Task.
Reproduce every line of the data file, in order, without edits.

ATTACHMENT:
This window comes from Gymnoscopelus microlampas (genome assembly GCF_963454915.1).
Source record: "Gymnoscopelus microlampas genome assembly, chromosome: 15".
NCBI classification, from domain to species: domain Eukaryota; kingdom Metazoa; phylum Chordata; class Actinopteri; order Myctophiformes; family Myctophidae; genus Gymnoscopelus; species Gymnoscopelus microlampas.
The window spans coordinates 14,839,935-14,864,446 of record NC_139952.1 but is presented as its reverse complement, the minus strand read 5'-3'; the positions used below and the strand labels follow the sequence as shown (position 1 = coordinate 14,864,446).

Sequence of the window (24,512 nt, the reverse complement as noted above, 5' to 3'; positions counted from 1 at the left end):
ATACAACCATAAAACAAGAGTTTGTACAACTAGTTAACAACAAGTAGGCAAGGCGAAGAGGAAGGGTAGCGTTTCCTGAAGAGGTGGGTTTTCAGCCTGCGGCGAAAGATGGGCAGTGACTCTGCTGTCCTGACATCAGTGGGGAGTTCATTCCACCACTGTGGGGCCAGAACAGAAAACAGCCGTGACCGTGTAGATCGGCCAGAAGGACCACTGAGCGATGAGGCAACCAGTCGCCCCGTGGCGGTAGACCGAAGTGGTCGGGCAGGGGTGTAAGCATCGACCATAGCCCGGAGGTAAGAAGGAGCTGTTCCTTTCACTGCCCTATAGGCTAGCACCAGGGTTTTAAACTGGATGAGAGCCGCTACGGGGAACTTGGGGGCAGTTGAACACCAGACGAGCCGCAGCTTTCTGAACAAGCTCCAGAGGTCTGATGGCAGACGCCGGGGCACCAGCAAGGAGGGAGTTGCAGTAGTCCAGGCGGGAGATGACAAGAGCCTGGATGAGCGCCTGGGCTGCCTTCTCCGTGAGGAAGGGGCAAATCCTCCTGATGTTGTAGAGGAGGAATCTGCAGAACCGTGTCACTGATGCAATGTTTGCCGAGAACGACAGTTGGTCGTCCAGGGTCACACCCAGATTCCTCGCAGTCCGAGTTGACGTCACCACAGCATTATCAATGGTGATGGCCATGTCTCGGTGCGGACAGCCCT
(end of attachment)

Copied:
This window comes from Gymnoscopelus microlampas (genome assembly GCF_963454915.1).
Source record: "Gymnoscopelus microlampas genome assembly, chromosome: 15".
NCBI classification, from domain to species: domain Eukaryota; kingdom Metazoa; phylum Chordata; class Actinopteri; order Myctophiformes; family Myctophidae; genus Gymnoscopelus; species Gymnoscopelus microlampas.
The window spans coordinates 14,839,935-14,864,446 of record NC_139952.1 but is presented as its reverse complement, the minus strand read 5'-3'; the positions used below and the strand labels follow the sequence as shown (position 1 = coordinate 14,864,446).

Sequence of the window (24,512 nt, the reverse complement as noted above, 5' to 3'; positions counted from 1 at the left end):
ATACAACCATAAAACAAGAGTTTGTACAACTAGTTAACAACAAGTAGGCAAGGCGAAGAGGAAGGGTAGCGTTTCCTGAAGAGGTGGGTTTTCAGCCTGCGGCGAAAGATGGGCAGTGACTCTGCTGTCCTGACATCAGTGGGGAGTTCATTCCACCACTGTGGGGCCAGAACAGAAAACAGCCGTGACCGTGTAGATCGGCCAGAAGGACCACTGAGCGATGAGGCAACCAGTCGCCCCGTGGCGGTAGACCGAAGTGGTCGGGCAGGGGTGTAAGCATCGACCATAGCCCGGAGGTAAGAAGGAGCTGTTCCTTTCACTGCCCTATAGGCTAGCACCAGGGTTTTAAACTGGATGAGAGCCGCTACGGGGAACTTGGGGGCAGTTGAACACCAGACGAGCCGCAGCTTTCTGAACAAGCTCCAGAGGTCTGATGGCAGACGCCGGGGCACCAGCAAGGAGGGAGTTGCAGTAGTCCAGGCGGGAGATGACAAGAGCCTGGATGAGCGCCTGGGCTGCCTTCTCCGTGAGGAAGGGGCAAATCCTCCTGATGTTGTAGAGGAGGAATCTGCAGAACCGTGTCACTGATGCAATGTTTGCCGAGAACGACAGTTGGTCGTCCAGGGTCACACCCAGATTCCTCGCAGTCCGAGTTGACGTCACCACAGCATTATCAATGGTGATGGCCATGTCTCGGTGCGGACAGCCCT